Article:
Our language around settlements connotes war and peace – in settling we are “buying our peace” or “ceasing hostilities.” The old saw is that a good settlement leaves no one satisfied, but in truth, a good settlement leaves nothing significant left to do in the dispute. In abandoning claims or defenses, we seek a measure of closure. And in obtaining a durable settlement our client can live with, we necessarily rely, to some extent, on the regularity of the underlying proceedings, candor to the court, and some minimal level of good faith in the negotiations.
What happens when that reliance is upended and those expectations are dashed? A recent unpublished California decision provides a cautionary tale. It also stirred memories of a flawed settlement from three decades ago, inspiring this reverie.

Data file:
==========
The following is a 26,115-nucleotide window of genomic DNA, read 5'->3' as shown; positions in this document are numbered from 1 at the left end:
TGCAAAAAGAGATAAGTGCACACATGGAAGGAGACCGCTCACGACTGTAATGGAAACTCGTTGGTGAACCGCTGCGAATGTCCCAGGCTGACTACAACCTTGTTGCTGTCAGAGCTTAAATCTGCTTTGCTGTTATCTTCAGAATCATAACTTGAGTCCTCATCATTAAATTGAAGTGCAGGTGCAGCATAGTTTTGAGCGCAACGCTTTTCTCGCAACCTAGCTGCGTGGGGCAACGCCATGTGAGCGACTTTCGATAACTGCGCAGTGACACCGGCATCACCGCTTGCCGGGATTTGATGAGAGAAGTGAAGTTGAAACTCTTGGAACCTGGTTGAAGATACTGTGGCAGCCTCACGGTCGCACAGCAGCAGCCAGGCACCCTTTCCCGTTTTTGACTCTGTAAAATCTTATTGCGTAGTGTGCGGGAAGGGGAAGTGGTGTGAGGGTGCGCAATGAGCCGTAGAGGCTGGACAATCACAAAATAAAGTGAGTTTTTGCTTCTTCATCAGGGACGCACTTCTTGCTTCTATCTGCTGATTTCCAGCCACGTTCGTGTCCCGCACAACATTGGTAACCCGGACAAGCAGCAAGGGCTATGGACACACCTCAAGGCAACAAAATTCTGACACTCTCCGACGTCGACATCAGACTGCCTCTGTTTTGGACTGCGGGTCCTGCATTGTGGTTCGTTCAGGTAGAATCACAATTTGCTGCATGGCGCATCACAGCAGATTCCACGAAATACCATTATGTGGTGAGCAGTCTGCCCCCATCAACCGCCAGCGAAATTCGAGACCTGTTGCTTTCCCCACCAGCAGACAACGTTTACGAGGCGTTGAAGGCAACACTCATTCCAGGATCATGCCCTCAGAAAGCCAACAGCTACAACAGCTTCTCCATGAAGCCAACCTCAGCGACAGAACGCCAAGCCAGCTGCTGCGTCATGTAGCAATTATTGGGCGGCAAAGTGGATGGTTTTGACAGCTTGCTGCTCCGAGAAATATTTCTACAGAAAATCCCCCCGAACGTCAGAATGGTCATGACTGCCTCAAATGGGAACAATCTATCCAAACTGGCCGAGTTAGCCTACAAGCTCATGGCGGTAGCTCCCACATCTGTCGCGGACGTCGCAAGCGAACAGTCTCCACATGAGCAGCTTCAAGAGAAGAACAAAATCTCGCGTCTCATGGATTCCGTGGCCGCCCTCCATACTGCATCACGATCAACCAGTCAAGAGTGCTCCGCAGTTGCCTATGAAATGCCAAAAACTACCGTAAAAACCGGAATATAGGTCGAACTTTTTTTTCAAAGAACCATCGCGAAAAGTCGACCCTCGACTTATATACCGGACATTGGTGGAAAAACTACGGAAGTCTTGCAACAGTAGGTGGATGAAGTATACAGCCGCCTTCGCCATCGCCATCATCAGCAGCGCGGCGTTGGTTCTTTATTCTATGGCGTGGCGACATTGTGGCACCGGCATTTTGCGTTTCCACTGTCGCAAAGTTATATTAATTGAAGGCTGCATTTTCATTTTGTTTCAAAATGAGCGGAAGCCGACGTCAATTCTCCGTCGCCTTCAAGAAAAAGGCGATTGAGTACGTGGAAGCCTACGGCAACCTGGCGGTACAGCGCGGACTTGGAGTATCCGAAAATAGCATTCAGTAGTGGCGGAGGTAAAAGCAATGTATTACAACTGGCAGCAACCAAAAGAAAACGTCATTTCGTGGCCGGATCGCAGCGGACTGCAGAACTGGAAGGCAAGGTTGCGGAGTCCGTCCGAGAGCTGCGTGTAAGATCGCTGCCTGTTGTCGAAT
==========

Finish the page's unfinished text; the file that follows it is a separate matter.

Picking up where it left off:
The attorney-client privilege is one of “the most revered” privileges established to protect certain communications. The Pennsylvania Superior Court recently held that it was improper for a trial court to order the disclosure of information, which a party claimed was privileged work product, on an “attorneys’ eyes only” basis to counsel for the opposing party.
The District of New Jersey confirmed that members of a corporate family all are represented by the same in-house counsel, whether that counsel occupies an office within the parent company or within a subsidiary, because corporate family members are considered joint clients. Accordingly, emails sent between in-house counsel employed by a subsidiary and an executive or representative from a parent company are protected by the attorney-client privilege. See Trzaska v. L’Oreal USA, Inc., No. 2:15cv-02713 (D.N.J. January 6, 2020).